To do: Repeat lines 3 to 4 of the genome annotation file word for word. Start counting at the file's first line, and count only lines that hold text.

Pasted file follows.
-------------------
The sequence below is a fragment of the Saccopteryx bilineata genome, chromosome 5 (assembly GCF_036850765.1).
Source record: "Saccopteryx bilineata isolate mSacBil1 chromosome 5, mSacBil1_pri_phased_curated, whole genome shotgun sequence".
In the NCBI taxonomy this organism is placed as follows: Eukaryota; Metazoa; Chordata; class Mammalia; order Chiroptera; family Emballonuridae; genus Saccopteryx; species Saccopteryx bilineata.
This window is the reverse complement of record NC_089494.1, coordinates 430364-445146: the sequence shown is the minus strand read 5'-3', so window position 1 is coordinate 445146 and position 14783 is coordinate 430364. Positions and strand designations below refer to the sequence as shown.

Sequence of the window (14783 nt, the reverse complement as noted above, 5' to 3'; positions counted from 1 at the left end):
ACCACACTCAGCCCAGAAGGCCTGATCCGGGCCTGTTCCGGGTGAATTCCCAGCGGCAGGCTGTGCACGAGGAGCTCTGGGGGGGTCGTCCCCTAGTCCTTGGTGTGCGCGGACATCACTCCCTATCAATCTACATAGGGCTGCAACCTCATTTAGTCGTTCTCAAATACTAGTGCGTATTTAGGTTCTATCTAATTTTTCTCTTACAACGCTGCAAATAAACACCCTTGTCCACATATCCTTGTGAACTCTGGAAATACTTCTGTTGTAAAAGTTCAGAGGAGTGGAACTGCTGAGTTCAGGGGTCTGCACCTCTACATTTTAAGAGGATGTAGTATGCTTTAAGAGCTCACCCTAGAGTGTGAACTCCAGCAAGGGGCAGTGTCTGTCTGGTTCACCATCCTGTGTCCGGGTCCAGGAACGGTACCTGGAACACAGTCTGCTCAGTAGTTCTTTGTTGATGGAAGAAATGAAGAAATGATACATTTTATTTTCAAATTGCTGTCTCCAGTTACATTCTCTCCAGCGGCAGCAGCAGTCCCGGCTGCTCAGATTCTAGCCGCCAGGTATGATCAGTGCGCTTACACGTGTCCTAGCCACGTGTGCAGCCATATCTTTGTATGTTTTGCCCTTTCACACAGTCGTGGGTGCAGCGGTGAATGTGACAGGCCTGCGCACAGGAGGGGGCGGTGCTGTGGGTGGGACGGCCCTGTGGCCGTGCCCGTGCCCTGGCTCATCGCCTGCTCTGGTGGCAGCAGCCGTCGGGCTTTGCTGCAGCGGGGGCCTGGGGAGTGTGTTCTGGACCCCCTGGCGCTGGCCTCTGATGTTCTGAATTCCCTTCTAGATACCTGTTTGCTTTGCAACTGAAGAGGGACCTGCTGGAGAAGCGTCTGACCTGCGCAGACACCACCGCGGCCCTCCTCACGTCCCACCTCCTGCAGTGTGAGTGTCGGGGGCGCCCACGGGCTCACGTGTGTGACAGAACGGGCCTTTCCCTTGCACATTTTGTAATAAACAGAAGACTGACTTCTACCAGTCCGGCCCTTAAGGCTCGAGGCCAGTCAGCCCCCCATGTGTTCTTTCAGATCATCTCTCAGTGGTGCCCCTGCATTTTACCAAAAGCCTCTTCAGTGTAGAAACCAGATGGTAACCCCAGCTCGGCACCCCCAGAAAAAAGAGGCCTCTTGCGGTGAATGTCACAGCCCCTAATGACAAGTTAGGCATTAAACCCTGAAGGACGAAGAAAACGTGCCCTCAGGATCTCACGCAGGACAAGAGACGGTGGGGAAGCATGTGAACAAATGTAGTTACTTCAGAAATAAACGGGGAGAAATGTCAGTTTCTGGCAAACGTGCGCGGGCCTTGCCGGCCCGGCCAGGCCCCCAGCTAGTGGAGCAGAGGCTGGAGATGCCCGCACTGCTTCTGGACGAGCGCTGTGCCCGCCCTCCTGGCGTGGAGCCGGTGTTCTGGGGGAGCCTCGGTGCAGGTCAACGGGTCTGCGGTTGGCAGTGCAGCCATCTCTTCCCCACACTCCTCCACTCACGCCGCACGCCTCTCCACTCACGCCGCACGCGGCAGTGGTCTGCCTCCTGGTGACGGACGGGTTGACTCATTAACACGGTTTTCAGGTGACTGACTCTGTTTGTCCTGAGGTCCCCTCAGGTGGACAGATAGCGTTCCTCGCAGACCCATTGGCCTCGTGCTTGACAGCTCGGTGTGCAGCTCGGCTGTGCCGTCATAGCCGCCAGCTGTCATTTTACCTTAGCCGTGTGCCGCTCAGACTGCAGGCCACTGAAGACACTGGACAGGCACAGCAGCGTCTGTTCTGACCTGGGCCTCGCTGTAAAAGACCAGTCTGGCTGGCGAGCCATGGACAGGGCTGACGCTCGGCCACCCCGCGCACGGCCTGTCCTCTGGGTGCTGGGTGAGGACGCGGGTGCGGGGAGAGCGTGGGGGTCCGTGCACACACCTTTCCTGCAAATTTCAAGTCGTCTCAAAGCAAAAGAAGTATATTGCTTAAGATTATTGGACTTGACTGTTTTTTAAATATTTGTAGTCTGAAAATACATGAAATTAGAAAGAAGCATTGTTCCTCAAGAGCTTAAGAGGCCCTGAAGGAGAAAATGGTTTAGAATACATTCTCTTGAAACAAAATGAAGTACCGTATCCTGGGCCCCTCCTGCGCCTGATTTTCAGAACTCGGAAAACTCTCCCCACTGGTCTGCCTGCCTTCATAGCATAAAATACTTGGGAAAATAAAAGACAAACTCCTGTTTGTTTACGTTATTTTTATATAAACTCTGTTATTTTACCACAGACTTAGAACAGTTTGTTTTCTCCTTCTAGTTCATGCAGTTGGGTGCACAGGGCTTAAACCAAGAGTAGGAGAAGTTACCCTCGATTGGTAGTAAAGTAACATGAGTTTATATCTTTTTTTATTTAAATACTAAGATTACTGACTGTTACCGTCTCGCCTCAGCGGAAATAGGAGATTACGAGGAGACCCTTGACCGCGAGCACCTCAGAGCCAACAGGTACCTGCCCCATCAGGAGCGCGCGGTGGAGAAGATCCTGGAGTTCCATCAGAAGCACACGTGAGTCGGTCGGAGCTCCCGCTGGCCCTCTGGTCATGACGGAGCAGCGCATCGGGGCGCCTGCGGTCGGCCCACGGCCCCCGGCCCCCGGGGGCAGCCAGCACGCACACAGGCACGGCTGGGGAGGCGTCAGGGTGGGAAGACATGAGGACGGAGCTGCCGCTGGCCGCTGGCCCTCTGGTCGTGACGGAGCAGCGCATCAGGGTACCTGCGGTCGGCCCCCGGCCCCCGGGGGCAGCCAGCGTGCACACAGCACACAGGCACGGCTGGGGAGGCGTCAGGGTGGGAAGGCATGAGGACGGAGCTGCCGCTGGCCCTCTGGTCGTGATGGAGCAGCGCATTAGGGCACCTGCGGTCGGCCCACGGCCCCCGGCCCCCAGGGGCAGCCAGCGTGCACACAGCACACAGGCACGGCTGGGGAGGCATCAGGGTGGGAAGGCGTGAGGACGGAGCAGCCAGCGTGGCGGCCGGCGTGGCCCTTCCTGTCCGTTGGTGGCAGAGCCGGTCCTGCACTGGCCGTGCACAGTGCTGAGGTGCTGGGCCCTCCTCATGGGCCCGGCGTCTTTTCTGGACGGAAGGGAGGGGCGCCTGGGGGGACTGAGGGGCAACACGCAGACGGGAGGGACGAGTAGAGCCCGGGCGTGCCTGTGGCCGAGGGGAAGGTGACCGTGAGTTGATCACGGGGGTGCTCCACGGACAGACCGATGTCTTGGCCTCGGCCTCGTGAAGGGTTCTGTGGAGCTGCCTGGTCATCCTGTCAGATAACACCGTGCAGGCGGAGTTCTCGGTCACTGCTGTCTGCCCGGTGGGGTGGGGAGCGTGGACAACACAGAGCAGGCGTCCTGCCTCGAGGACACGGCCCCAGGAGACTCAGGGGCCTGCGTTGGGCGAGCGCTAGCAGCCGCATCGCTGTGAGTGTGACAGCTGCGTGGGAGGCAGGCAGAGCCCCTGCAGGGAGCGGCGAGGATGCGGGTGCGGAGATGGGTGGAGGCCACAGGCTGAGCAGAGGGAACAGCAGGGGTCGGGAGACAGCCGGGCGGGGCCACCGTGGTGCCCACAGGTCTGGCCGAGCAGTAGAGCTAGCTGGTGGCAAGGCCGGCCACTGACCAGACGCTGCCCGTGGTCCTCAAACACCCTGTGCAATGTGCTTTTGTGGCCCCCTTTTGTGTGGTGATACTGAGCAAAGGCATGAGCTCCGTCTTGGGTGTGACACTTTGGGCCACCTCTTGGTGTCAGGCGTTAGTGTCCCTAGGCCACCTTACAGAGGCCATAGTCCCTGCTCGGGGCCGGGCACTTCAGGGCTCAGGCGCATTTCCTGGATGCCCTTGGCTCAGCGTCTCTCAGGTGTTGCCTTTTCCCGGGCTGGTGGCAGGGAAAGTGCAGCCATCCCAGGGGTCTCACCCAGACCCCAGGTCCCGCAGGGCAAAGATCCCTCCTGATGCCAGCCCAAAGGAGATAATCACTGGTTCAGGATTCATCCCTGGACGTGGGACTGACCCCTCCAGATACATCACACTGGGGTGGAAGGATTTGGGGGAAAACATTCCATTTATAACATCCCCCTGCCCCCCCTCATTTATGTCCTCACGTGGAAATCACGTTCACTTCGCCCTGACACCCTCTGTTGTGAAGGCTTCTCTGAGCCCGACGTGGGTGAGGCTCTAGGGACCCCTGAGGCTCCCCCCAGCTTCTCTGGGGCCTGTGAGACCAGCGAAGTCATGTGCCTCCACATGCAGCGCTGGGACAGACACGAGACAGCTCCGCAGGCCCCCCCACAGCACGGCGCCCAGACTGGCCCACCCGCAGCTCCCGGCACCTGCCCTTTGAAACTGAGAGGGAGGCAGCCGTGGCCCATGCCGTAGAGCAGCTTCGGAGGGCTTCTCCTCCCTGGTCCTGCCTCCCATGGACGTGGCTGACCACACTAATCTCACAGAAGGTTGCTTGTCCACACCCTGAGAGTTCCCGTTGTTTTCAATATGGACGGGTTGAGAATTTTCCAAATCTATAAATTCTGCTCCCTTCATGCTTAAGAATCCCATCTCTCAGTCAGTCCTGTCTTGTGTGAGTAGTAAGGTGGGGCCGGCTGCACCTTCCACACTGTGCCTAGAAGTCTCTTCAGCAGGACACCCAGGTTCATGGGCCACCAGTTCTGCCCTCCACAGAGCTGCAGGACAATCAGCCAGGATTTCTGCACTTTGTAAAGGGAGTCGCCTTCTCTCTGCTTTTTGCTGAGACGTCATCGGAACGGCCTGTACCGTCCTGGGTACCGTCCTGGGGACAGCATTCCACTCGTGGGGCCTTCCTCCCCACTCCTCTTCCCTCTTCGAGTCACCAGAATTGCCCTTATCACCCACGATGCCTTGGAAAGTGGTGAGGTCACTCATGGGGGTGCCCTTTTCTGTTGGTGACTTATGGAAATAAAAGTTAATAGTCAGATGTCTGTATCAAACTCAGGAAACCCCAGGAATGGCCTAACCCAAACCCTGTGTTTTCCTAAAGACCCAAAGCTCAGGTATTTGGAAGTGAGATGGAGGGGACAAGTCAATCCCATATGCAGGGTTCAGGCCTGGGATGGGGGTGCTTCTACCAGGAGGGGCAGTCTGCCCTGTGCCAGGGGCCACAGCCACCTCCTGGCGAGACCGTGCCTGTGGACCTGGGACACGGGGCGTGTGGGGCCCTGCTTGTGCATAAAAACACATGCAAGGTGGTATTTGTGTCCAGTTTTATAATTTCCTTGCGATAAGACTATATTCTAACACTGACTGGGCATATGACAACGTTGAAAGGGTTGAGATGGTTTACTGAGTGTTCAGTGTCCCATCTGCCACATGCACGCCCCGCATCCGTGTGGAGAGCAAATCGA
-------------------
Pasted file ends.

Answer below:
In the NCBI taxonomy this organism is placed as follows: Eukaryota; Metazoa; Chordata; class Mammalia; order Chiroptera; family Emballonuridae; genus Saccopteryx; species Saccopteryx bilineata.
This window is the reverse complement of record NC_089494.1, coordinates 430364-445146: the sequence shown is the minus strand read 5'-3', so window position 1 is coordinate 445146 and position 14783 is coordinate 430364. Positions and strand designations below refer to the sequence as shown.